Dorsal interosseous compression syndrome is felt as pain on the top of your foot. It usually affects people with higher arches than what is considered normal or in those with hypermobility (or ligaments that are more loose or stretchy) which allows more movement in the joints of the foot than usually seen.
Many of the bones in your feet meet at the top of your foot above your arch. They articulate with each other when you walk. These bones can jam together as your arch flattens when you walk. In other words, the bones are forced closer together so compressing the tissues and causing pain. Because of this compression, these people may be more susceptible to midfoot osteoarthritis.
Dorsal interosseous compression syndrome often coexists or is confused with midfoot osteoarthritis. Sometimes an x-ray may be used to identify or rule out midfoot osteoarthritis. Dorsal interosseous compression syndrome is easier to manage when not complicated by osteoarthritis as osteoarthritis is a degenerative condition and cannot be reversed.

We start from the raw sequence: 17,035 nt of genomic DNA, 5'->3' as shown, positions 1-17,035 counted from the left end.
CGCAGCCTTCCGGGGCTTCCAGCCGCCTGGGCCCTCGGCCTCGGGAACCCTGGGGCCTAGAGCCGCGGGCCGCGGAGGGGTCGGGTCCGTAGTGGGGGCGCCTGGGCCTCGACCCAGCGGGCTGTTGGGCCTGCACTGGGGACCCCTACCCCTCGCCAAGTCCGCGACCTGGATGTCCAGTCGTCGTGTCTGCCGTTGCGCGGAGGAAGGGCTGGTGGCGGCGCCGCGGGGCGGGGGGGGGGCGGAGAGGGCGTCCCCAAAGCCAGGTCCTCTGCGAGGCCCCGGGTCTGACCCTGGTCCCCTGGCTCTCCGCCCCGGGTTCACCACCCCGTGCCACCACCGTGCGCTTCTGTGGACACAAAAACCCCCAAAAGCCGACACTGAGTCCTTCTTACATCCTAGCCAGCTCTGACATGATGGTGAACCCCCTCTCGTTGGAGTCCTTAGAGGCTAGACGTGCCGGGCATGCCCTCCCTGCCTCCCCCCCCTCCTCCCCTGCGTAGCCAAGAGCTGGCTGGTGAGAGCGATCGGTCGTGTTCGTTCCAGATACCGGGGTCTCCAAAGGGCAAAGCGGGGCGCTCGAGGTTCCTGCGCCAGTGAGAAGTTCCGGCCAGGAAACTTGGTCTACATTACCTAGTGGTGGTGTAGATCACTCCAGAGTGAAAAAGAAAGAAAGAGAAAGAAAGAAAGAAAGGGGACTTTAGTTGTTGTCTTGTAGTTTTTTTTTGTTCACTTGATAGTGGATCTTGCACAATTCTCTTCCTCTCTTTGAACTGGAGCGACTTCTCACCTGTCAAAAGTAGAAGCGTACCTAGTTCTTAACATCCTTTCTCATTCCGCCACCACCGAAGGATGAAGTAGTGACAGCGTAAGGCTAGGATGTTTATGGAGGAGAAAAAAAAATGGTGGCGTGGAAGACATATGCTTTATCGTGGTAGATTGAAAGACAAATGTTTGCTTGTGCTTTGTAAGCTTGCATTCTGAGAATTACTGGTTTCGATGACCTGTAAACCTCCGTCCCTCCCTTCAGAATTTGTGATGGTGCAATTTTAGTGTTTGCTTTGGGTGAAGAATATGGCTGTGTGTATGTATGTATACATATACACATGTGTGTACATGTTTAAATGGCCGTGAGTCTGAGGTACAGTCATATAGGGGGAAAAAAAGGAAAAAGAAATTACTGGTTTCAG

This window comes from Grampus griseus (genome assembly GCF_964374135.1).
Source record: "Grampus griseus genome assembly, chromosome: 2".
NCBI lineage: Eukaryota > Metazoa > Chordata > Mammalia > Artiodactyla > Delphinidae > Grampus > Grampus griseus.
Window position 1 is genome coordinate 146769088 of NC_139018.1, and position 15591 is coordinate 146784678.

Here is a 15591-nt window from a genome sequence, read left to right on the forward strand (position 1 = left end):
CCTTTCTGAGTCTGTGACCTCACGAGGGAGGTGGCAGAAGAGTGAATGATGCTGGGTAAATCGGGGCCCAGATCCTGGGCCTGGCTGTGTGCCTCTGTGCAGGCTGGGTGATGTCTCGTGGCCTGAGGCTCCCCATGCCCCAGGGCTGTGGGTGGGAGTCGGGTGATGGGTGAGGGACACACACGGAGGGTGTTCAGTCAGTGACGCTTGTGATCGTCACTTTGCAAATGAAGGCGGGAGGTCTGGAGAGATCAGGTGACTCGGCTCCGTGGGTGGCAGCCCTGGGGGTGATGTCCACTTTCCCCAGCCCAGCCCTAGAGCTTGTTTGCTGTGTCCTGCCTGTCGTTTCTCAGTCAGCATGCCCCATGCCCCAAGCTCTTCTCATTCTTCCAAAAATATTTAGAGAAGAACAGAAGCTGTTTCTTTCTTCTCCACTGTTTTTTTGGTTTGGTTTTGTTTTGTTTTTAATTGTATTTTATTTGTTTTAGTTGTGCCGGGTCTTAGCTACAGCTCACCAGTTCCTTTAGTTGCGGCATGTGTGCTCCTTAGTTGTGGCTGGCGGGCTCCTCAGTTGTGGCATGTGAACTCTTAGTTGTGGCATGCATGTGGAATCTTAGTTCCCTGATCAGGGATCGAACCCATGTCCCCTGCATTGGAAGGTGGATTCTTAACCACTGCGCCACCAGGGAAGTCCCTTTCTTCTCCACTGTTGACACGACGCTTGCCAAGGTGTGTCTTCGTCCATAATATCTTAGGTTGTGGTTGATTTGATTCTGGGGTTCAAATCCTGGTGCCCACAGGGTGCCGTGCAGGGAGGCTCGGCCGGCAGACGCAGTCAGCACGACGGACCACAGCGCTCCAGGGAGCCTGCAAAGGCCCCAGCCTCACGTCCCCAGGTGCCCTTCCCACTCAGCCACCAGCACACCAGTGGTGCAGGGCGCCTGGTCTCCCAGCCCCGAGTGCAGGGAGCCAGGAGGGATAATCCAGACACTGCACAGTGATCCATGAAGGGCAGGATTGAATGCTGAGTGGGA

Treatment for dorsal interosseous compression syndrome is to limit how much the bones are forced together. Supportive shoes are a useful starting point.
If a person has a flexible foot and a high arch, the podiatrist may prescribe an orthotic to support the midfoot and prevent the collapse that causes the compression. The podiatrist may also add a small heel to the inside of your shoe. This will also reduce compression through your midfoot.
People with flat feet can also get dorsal interosseous compression syndrome. The treatment is the same. Using padding or orthotics, the midfoot should be supported to prevent compression.
If osteoarthritis coexists, the foot may not be very flexible and so only minimal midfoot support can be provided. In such cases, the podiatrist will provide what midfoot support your foot is able to tolerate, as well as addressing other factors that may be contributing to the pain. Further management revolves around managing the symptoms of the osteoarthritis.